The Wildwood Tarot*
Authors: Mark Ryan and John Matthews
Illustrator: Will Worthington
I was delighted when I heard that this deck was coming out. It’s pretty hard to be a part of the tarot community and not to have heard of the Greenwood Tarot. However, besides the fact that copies over the last few years have generally fetched in the region of £400, I have never liked the artwork. It feels too primitive to me, and I never connected with the images.
That was certainly not the case with the beautiful and powerful Wildwood Tarot. When I heard that there was to be a reworking of the Greenwood concept, but with artwork by Will Worthington, I was sold. The illustrator of the DruidCraft Tarot, as well as three Druid Oracles and the Green Man Oracle, Will Worthington is renowned in the tarot community for his beautiful, naturalistic artwork. Having long been a fan of the DruidCraft, I eagerly anticipated this new tarot deck.
When it arrived, it did not disappoint. With a detailed, illustrated companion book it was easy to get a grasp of the card meanings, though they differ markedly from standard Rider-Waite-Smith associations. The book also explains the structure of the deck, with its links to the Wheel of the Year, useful for those who work with timings in a reading.
Mark Ryan created the original concept, and his vision is still very clear in this reworking. The explanations of the cards in the book are thoughtful and thought-provoking, with both a strong environmental and scientific bent. Nevertheless, the book remains spiritual, and offers reading points, as well as visualisations and three original spreads. John Matthews has added his insights to the cards, as well as adding some structural elements to the deck as a whole, and suggesting a renaming of all the Majors, which before were a combination of new and traditional titles.
The cards, unlike the DruidCraft, are a normal size (12 x 7.5 cms) and easy to shuffle. They have a narrow white border around the image and the card title below, with arabic numerals used for the Majors (0-21), and alphabetically written numbers for the Minors (Two-Ten). Each card also has a keyword or phrase; for example, the Ace of Bows is the Spark of Life, while the Eight of Arrows is Struggle. The suits have been renamed from traditional versions, giving us Bows (Wands), Chalices (Cups), Arrows (Swords) and Stones (Pentacles/Disks). The images of this deck take us for a walk in the Wildwood, meeting many of its inhabitants: human, animal, tree and other.
One of the most striking things about this deck is the fact that all the Court cards show various birds and animals, rather than any people. With Will Worthington’s impressive artwork, these are very beautiful images of natural creatures. They also contain other symbolism, be it the environment around them – the plants and rock formations, buildings and trees – symbols etched into the rocks, or simply the suit descriptors – bows, chalices, arrows and stones. This may at first present a challenge to readers, but can also be very liberating, freeing us from notions of gender, age and status to look more at inner characteristics and actions.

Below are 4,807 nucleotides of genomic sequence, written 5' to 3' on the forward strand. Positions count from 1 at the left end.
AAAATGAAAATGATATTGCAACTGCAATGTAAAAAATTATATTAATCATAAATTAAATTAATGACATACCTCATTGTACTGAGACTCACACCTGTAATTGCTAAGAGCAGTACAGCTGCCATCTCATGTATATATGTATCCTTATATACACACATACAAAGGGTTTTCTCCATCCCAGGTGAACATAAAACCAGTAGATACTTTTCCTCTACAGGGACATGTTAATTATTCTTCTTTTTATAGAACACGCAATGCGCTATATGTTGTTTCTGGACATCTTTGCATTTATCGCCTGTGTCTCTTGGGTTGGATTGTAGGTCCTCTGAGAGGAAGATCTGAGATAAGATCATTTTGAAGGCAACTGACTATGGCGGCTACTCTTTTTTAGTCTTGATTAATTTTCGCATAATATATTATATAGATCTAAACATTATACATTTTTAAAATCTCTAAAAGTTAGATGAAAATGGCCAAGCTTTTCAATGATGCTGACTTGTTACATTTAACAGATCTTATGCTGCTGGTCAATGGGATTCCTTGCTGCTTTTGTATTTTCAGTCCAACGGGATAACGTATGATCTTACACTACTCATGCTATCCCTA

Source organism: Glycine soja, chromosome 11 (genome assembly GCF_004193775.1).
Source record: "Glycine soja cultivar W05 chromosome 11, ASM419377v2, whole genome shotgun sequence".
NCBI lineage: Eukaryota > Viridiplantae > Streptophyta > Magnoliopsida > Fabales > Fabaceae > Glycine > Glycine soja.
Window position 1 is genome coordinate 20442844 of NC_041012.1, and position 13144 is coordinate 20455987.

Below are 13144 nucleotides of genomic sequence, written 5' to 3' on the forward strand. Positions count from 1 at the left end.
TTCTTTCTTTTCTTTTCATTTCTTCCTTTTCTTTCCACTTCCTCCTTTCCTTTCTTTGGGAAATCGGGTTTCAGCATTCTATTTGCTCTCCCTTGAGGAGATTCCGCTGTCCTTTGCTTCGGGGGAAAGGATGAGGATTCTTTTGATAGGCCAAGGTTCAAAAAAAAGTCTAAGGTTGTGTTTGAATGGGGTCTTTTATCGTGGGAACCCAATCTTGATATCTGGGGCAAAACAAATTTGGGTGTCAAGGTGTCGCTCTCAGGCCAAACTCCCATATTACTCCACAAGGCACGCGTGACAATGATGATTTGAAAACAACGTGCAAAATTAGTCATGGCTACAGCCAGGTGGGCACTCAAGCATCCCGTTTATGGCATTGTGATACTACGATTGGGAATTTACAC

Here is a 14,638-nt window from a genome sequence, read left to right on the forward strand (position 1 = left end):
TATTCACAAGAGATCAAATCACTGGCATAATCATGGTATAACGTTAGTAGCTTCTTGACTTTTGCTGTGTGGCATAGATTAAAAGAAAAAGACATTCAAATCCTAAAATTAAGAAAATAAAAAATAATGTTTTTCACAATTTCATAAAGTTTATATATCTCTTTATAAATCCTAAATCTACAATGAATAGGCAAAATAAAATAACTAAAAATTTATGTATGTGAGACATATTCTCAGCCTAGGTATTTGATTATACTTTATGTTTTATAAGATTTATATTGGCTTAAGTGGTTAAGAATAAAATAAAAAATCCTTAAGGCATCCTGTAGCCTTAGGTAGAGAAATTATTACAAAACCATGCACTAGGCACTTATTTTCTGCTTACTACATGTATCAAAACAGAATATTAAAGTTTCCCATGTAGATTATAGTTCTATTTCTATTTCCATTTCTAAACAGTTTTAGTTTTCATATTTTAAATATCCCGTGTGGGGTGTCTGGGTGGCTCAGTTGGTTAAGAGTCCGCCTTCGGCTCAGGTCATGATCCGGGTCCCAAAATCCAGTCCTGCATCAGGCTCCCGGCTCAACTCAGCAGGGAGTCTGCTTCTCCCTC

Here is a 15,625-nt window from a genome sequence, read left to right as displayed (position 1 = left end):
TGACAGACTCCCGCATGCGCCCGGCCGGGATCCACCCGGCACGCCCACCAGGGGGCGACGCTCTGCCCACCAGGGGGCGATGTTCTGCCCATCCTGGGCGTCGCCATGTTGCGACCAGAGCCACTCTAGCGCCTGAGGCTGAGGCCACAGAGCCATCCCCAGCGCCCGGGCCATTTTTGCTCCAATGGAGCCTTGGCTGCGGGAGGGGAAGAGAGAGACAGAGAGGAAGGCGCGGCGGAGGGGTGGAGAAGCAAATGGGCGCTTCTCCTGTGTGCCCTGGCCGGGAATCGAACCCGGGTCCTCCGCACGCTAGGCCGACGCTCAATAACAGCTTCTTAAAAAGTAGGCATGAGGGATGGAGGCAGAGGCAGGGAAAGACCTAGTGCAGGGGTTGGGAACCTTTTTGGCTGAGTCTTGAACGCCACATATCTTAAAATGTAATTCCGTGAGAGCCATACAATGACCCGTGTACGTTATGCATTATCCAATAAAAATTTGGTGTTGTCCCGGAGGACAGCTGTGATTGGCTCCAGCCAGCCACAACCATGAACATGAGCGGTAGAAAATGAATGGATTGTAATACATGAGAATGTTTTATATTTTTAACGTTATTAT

In fact, it is not just in the Court cards that humans are notable by their absence. By my reckoning, exactly half the cards in the deck have no “people” in them. For those steeped in the Rider-Waite-Smith tradition it is peculiar that the Five, Six and Seven of Bows (Wands) have no people on them, and yet the Eight does! Once again, the richness and “reality” of the images means that there is still a wealth of detail to spark intuitive readings and interaction between the cards when in a spread, as well as the depth of meaning portrayed in the book.
The only thing I would have liked to have seen in the deck which isn’t there is a more balanced picture of women. While there are some mature and even old men in the deck, all the female figures are young, svelte and buxom. However, this is a minor quibble with a deck which is otherwise both inclusive and interesting.
The cards can easily be used for readings, creative inspiration, visualisations and pathworking, or any other use which a deck can offer. It also provides an engaging perspective both on ancient times, otherworldly beings and nature. I really like the fact that many of the beings are “strange”, challenging our ideas about our separation from nature. I also like that there is a better balance, especially in the Majors, between masculine and feminine energies. For example, the figure in the Ancestor (Hierophant) card is not only feminine, but has the body of a woman and the head of a doe and beats on a drum, guiding us to shamanic knowledge.
This is a fascinating deck, well thought out and beautifully illustrated. While perhaps not most appropriate for beginners, it will add a very different element to any collection and is both delightful, challenging and readable.
*First published in TABI‘s Yule 2011 Ezine.